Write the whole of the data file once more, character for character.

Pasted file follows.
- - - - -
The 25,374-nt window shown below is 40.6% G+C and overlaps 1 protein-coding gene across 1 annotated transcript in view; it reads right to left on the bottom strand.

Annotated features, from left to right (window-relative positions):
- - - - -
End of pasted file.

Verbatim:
The 25,374-nt window shown below is 40.6% G+C and overlaps 1 protein-coding gene across 1 annotated transcript in view; it reads right to left on the bottom strand.

Annotated features, from left to right (window-relative positions):